Labels and streaming music services have spent ages bickering over payments for streaming music, but it's never really been clear who was getting the short end of the stick... besides the artists, that is. We may have a better sense of things now that The Verge has leaked details of Sony Music Entertainment's 2011 contract with Spotify, however. The two-year licensing deal asked Spotify to pay Sony a total of $42.5 million in yearly advances, and a "Most Favored Nation" clause meant that Sony would always get advance rates as good as any competing label. None of this cash is likely to have reached the musicians themselves, though -- sources say that advances typically go straight to the record company.

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Forget buying a clunky wall mount for your TV... what if you could stick it up like a fridge magnet? LG Display is hoping you'll do just that. The company has unveiled a 55-inch OLED screen that's so thin and light (0.04 inches and 4.2 pounds) that you can put it on your wall using a magnetic mat. The design doesn't exactly leave room for much else -- you'd probably need a breakout box for TV functions -- but it raises the possibility of big-screen sets that easily blend into your living room's decor. Unfortunately, LG isn't saying if or when this panel will translate into a real product. You'll most likely have to settle for the company's more conventional OLED TVs in the short term, including a giant 99-incher due this year.

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You've likely seen the infamous "sex on a stuffed unicorn" scene by now, but what's the rest of The Witcher 3: Wild Hunt really about? That's what I'm hoping to show you today on this latest edition of JXE Streams. The Witcher is kind of an anomaly, really: a long-running PC role-playing series (based upon Polish fantasy novels) with a dedicated fanbase, but when the console port The Witcher 2: Assassins of Kings arrived on Xbox 360 back in 2012, not many people paid attention to it. Fast forward three years and its sequel is one of the most highly anticipated games of the month. We're going to dive into some caves, fight some monsters and hopefully avoid any not-safe-for-work shenanigans so you don't get into any trouble if the boss walks by your desk.

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Spend enough time on social media and you're bound to make a mistake that'll piss a few people off. It's pretty much inevitable. That's what the free indie "game" #notifications is all about. It begins the way many of us start our day: lying in bed, checking Twitter ("Twiddler" in this case) on a smartphone. There's a single eponymous notification for you at this point: a favorite on a tweet from the night before reading, "Tomorrow's going to be good, I can feel it!" That was incredibly short-lived.

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Surprise! Netflix built into hotel-room TVs doesn't seem awful. When Mariott announced that it'd add streaming apps including the House of Cards outfit, Crackle, Hulu Plus, and YouTube into its in-room entertainment options, there was reason for concern. Would it require any separate fees? What about account security? As Cord Cutters News reports, you need to use your personal logins for 'flix and Hulu and you can either clear your credentials manually, or the hotel will do it for you automatically at the time of check out. The apps apparently run without a hitch and are the most up to date versions like you'd use on Amazon's Fire TV and the Roku 3. Oh, and the remotes have built-in Netflix buttons like you'd find at home and abroad. Now I'm curious when RIchard Branson will implement something similar into his Virgin Hotels.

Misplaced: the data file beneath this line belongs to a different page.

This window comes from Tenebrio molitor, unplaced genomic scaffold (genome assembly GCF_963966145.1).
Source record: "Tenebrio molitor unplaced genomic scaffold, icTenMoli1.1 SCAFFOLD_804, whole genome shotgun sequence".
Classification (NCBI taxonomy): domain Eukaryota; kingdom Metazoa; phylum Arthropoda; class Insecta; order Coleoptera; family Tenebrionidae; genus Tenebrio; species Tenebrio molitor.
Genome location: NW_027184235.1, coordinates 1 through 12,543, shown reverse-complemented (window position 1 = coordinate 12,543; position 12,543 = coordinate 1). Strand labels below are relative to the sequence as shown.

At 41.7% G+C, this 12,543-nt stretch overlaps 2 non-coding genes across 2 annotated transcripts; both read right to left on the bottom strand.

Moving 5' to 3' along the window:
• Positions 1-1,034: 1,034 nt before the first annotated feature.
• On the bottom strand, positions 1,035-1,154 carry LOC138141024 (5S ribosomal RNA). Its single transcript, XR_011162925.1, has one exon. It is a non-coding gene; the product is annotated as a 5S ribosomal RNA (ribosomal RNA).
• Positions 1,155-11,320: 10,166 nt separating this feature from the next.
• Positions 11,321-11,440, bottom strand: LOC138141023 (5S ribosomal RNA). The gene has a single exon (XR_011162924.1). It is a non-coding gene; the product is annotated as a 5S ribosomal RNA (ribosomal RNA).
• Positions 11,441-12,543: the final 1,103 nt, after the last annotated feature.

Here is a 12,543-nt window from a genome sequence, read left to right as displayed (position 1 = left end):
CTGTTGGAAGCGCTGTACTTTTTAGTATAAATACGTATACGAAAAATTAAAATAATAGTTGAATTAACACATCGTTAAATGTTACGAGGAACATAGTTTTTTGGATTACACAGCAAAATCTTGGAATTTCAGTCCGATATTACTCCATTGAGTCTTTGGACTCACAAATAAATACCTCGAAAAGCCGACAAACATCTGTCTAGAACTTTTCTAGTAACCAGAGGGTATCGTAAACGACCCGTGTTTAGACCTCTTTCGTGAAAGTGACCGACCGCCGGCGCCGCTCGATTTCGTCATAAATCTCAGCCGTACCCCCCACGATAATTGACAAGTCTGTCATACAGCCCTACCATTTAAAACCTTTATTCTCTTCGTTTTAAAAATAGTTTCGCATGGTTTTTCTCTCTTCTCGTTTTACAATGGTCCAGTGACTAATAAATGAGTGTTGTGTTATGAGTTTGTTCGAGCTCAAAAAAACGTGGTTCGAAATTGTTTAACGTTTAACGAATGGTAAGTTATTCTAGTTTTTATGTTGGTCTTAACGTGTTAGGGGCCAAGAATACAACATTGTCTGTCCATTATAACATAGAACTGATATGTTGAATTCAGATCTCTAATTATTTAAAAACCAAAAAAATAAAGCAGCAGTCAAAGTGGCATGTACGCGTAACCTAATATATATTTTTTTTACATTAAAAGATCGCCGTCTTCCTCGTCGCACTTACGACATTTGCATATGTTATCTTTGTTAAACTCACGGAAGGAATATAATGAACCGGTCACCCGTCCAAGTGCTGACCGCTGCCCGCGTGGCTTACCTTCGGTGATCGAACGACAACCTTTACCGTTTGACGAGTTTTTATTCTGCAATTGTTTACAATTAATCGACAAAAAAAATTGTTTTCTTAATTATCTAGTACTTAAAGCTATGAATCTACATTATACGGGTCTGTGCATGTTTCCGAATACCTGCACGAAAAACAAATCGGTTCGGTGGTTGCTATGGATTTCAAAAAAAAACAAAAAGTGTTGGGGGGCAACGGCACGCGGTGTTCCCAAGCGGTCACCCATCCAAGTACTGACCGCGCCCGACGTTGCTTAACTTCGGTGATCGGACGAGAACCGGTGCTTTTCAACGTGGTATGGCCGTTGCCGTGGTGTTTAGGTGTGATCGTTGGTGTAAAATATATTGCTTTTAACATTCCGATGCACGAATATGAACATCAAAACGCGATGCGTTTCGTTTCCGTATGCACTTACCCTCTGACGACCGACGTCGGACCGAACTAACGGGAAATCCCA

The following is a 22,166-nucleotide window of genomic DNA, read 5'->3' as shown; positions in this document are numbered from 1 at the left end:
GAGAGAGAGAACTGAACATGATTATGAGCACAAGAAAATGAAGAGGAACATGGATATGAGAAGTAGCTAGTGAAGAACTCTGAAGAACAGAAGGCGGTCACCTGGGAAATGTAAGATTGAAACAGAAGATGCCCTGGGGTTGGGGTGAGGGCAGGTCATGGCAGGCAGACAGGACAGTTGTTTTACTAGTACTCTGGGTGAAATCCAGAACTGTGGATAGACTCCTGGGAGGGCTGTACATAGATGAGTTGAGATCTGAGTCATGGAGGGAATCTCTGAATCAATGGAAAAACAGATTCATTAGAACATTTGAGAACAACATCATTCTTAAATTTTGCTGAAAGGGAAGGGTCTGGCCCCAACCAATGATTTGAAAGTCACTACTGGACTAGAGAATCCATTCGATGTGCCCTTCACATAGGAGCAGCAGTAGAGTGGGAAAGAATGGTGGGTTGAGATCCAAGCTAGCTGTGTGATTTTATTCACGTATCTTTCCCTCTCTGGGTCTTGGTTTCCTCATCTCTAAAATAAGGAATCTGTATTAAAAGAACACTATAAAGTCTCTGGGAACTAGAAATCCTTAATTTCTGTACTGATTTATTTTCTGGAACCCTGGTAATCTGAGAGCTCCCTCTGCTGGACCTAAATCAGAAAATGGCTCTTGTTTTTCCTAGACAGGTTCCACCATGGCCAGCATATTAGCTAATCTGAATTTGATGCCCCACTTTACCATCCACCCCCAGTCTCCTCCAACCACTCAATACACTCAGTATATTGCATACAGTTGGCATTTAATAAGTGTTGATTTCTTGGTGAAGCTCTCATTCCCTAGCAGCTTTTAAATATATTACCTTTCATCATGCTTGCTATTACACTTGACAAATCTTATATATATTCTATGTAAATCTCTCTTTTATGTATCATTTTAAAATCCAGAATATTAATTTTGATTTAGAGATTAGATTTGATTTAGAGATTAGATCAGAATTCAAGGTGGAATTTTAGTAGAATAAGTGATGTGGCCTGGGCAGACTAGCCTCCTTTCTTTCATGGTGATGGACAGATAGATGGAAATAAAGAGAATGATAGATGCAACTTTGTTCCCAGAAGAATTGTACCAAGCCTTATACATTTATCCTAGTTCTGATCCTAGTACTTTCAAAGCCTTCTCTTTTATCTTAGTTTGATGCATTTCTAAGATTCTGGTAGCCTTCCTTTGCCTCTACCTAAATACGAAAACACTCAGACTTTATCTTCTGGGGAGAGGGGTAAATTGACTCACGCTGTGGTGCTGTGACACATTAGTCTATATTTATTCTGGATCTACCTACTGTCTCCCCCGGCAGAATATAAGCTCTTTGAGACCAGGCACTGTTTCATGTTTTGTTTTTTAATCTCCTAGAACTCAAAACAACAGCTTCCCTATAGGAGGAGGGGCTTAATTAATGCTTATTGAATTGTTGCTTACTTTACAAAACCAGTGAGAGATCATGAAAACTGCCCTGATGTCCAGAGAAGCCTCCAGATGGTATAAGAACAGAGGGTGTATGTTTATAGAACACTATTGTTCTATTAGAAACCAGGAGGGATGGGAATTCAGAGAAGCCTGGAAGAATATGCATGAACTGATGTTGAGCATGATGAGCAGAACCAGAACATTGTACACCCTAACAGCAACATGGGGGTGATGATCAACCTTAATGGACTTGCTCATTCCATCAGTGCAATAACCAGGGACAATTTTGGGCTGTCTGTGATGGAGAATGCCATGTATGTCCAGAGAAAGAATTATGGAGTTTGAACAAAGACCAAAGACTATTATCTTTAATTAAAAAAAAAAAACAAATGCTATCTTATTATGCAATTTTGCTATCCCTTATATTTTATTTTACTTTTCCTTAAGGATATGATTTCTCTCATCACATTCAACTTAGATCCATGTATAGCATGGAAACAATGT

[Image credit: Manybits/Flickr]

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Ever wondered what happened to that Apple HDTV we've been hearing rumors about for years ? According to The Wall Street Journal, those rumors weren't baseless speculation, as the company did work on a television set for nearly a decade. Unfortunately, you won't be seeing one anytime soon: the project's reportedly been shelved since last year, because Cupertino couldn't come up with anything to make its television different enough from competitors'. Apple apparently toyed with the ideas of 4K TVs, using a transparent laser-powered display and even adding sensor-equipped cameras that can move to capture the speaker's face during FaceTime calls. In the end, none of those seemed "compelling enough" for the company's bigwigs.

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Director James Cameron

You can already record some decent footage with a drone if you're so inclined, but "decent" isn't good enough for director James Cameron. He's lending support to C-Prize, a New Zealand competition meant to improve drone technology for the movie and TV producers. The challenge will reward those who develop tech that makes drones quieter, more stable and better at tracking moving subjects -- all important when you're shooting your magnum opus with a robotic camera. You'll have to pitch your idea by July 5th, but the mad scramble could be worth it if it earns the gratitude of Cameron and other filmmakers hoping to spice up their aerial shots.

[Image credit: Stan Honda/AFP/Getty Images]